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Sergei Kostitsyn: 2013 Season Review

Sergei Kostitsyn has been quite the make-over project for the Preds since David Poile acquired him in the 2010-2011 season, and has shimmied up and down the "Appreciated Scale" over the last few years. After a strong first season and a slightly less-productive second season, let's see how he did during his third season as a Predator.

Jeff Gross

To me, Sergei Kostitsyn seem a bit like this year’s Kevin Klein. Some people liked him, some people couldn't stand him, but neither faction could ignore his rather Jekyll/Hyde-ian play. In Sergei's first year as a Predator (2010-2011), he came out of pretty much nowhere and lead the team in scoring (77GP-23-27-50) with a 0.64 p/g average. It was exciting and many fans had high hopes for the young Belorussian. His second year was a bit less productive (75GP-17-26-43), with a 0.57 p/g average, but he certainly wasn't terrible. This year, he ended the season in a remarkably less noticeable way (46GP-3-12-15), with a 0.32 p/g average. Wah-wah. Let's see what happened.

Sergei Kostitsyn

#74 / Left Wing / Nashville Predators



Mar 20, 1987

G A P +/- PIM
2012 - Sergei Kostitsyn 3 12 15 -5 11

Last year, Kostitsyn rounded up the season on a relatively good note. He was focused, he was pretty productive, and he was pretty reliable. This year, he made more noticeable mistakes in the defensive zone, seemed more hesitant in the offensive zone, and was even LESS likely to shoot the puck than he was last year (ARGH!). Backchecking was a big problem. I can’t remember how many times this year I watched a replay of a goal against only to see him floating in or around the blue line, kinda near his man, but not actually close enough to influence the play. Then there was the game against Edmonton where he completely abandoned his backcheck and got off the ice, mid-opponent-rush.

Sergei Kostitsyn gives up, lets Oilers score (via MegalodonBOC)

This forced Roman Josi out onto the ice and assigned to him the completely hopeless task of covering Sergei’s man. Amazingly, he couldn't get there and Edmonton scored. That one still burns. (Side note: There's etiquette for +/- stuff like this, and here's an article explaining it. I know this is a special teams goal, but it's still a really interesting read.) Anyway, I don’t know what to attribute the above play to. There exists this odd, xenophobic stereotype that Russian players are lazy and don't care and won't go the extra mile and etc., and I want to squash that train of thought before it even comes up. After watching Sergei's first two seasons here, we know how hard he works and how dedicated he is to the game. Whatever his problem is, I for one do not believe that is has anything to do with Sergei Kostitsyn being lazy. I think there are two explanations for his poor backchecking.

First, it might be carry-over from the lockout. For the last few months of 2012, Sergei played in the KHL for Avangard Omsk, which is based in Siberia. This is the same team that is currently courting him back to the KHL. I'm not familiar with the specifics of the style of play in the KHL, but I have played on international-sized ice before, and it does force you to play the game in a very different way. I read many stories about players who struggled to re-adjust to the NHL when the lockout ended, so his exaggerated backchecking issues could very well be rooted in the several months he spent over in Russia.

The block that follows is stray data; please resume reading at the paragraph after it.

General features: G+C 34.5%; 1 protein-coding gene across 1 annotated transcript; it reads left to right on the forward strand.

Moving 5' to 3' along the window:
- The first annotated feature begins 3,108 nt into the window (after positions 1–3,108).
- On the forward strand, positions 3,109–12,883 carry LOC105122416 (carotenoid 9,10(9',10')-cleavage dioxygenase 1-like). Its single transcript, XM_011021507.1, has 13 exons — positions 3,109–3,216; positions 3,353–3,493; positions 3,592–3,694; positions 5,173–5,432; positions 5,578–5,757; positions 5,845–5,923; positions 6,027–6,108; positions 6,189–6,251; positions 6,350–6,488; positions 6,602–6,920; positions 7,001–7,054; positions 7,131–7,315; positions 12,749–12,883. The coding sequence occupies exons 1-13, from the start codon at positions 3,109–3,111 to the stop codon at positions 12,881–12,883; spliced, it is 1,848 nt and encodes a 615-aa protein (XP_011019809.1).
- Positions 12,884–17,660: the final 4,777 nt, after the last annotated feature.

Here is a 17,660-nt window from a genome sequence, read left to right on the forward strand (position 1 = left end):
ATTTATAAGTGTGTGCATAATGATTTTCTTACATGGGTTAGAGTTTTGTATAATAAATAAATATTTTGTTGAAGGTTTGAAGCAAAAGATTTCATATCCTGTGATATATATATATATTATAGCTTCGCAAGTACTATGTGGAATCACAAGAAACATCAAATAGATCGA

Second, it might be a reversion to old habits. Sergei grew up playing on different ice and playing a different style of hockey than we see in the NHL. I didn't watch Sergei when he played for Montreal, but if whoever the coach in Montreal was at the time that he was playing there didn't take the time to work that kink out of Sergei's play, then it has been up to Barry Trotz and Co. to do so. Sergei's only been here 3 years, and old habits die hard. Everyone has experienced this at some point in their lives. When the poop hits the fan, it's easier to do what you've always done than to keep practicing new habits. New habits require extra attention, focus, and concentration. This was not a good year for the Predators. We really sucked. We had lots of injuries. We didn't have much power up front. We had most of Milwaukee down here at one point. The metaphorical poop hit the fan, and the literal bad habits came back. (Maybe. I don't know.)

In any case, I think this was a weird year for Sergei. He ticked me off just as much as anyone at times this year, but I'm not ready to give up on him yet. I'm not going to cry if he leaves for the KHL, but I do think we will notice his absence more than people seem to think we will. Despite his infuriating lack of interest in shooting the puck, he is quite a good playmaker and he can move the puck very well. I'm not ready to see him go quite yet. Remember... he certainly wasn't the only Pred who sucked this year. It's difficult to play well when everyone else around you is playing terribly. David Poile appears to have no problem with Sergei leaving, if he ends up doing so. Poile already has a lot riding on his shoulders this summer, but if Sergei takes off, Poile will need to replace him with an equal or more capable player to keep me happy.

Yearly Grade: C to C-

Fancy Stats

5-on-5 Usage
13:45 51.1 -0.79 +0.74
Individual Team Metrics
5-5 Shots/60 5-5 Pts/60 Corsi On Corsi Rel
2.91 1.04 -2.08 +4.80
Power Play Penalty Kill
PP TOI/Gm 5-4 GF On/60 5-4 Pts/60 PK TOI/Gm 4-5 GA On/60
1:43 8.04 2.41 1:14 12.09
Penalty Plus/Minus Favor of the Hockey Gods
Taken Drawn On-Ice Sht% On-Ice Sv% PDO
0.3 0.6 8.05 904 984